Revision of EU Regulation 1008-2008 to stop abuses in aviation.Time to act!
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Revision of EU Regulation 1008-2008 to stop abuses in aviation.Time to act!

The current Air Services regulation is outdated and urgently needs to be revised:

  • to stop aircrews’ social standards to worsen even further.
  • to ensure legal certainty for crews and authorities.
  • to close socially harmful regulatory loopholes.
  • to facilitate the enforcement of national and European social legislation applicable to aircrew.
  • to end social dumping by unscrupulous airlines.

This is what our European branch (ECA) urged in their open letter to the Europe’s Transport Commissioner, Mrs Vălean.

From a pilots’ perspective, this revision is a key opportunity to make Europe’s aviation market more resilient and sustainable – both socially and environmentally. We need to strengthen Europe’s aviation and its strategic role in view of external economic shocks, potential future pandemics and geo-political uncertainties.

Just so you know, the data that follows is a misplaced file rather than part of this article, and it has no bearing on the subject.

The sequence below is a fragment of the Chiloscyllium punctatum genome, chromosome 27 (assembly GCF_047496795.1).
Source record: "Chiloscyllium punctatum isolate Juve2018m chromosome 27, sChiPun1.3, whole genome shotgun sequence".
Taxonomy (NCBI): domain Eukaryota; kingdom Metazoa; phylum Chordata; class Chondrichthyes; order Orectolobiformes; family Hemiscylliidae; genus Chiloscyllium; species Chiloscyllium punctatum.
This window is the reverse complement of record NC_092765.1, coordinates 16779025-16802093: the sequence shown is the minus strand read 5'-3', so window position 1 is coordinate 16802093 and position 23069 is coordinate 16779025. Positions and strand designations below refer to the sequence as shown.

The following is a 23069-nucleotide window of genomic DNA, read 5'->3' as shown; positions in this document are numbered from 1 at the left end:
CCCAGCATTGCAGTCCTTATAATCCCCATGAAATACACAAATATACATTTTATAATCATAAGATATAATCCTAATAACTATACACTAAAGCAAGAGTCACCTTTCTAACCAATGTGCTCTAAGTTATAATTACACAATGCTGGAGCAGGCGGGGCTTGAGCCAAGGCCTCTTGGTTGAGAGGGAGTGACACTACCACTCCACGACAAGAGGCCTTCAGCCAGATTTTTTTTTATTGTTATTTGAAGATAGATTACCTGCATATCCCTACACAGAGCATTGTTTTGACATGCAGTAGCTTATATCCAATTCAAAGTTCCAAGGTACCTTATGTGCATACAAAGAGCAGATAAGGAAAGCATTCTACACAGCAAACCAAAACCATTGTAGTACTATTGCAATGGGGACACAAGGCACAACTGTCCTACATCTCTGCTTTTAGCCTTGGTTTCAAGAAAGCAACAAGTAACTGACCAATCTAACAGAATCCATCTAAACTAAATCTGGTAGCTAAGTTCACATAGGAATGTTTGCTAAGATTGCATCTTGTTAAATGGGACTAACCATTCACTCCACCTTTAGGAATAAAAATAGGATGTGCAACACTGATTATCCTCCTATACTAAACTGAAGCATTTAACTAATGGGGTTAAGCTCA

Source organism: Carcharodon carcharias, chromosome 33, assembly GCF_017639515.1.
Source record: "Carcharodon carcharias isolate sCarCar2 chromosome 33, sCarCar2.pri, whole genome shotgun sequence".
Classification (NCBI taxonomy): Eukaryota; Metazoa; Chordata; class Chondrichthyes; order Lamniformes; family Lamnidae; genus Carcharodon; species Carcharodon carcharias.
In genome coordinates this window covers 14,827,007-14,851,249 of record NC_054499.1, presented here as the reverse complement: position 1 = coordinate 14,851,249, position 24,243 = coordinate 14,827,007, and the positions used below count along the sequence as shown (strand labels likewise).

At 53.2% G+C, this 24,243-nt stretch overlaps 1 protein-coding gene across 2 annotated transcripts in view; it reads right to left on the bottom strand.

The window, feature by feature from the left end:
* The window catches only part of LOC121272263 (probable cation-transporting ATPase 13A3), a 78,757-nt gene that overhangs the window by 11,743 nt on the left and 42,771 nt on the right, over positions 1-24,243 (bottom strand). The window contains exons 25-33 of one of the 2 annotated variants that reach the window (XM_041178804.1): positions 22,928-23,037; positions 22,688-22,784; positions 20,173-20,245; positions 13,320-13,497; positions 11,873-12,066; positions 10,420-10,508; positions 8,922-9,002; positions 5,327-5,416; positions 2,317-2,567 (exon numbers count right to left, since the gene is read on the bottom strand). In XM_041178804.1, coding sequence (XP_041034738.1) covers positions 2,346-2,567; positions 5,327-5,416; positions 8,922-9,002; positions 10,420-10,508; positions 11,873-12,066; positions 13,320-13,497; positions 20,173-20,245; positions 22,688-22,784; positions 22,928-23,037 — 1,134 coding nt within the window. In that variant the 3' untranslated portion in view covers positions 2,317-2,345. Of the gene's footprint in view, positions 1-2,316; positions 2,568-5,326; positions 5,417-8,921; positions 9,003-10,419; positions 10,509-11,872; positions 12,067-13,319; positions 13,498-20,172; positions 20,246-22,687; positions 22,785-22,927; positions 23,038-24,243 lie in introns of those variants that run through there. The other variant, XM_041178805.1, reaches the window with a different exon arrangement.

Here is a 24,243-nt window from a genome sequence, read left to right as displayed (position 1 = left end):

Despite this pressing situation, European pilots are still waiting for the upcoming proposal from the European Commission to revise the Air Services Regulation 1008/2008 to be issued.

What are the objectives of the EU 1008-2008 regulation?

  1. Providing a clear definition of ‘Operational Base’ and related information requirements for the airlines towards authorities, thereby facilitating oversight & enforcement & link to applicable law.
  2. Tackling the growing problem of bogus self-employment among aircrew, by a presumption of direct employment to be included in the new legislation;
  3. Countering social abuses by strengthening the legal framework for wet-leasing (agreement under which an airline provides an Aircraft, Complete crew, Maintenance, and Insurance (ACMI) to another airline):
    • Clarify rules for internal EU wet-lease
    • No liberalization of 3rd country (non EU) wet-leasing. Not being subject to the same strict regulations as those applicable in Europe, they represent an unfair competition that affects the competitiveness of European airlines.
  4. Maintaining the EU’s current airline ownership & control rules. No further liberalization of airline ownership detrimental to EU citizens.
  5. Extending the Regulation’s scope to third-country operations in the EU.

A failure to act from the European Commission would mean accepting the continuation of worsening working conditions, social dumping, and impunity for those who exploit the Regulation’s loopholes.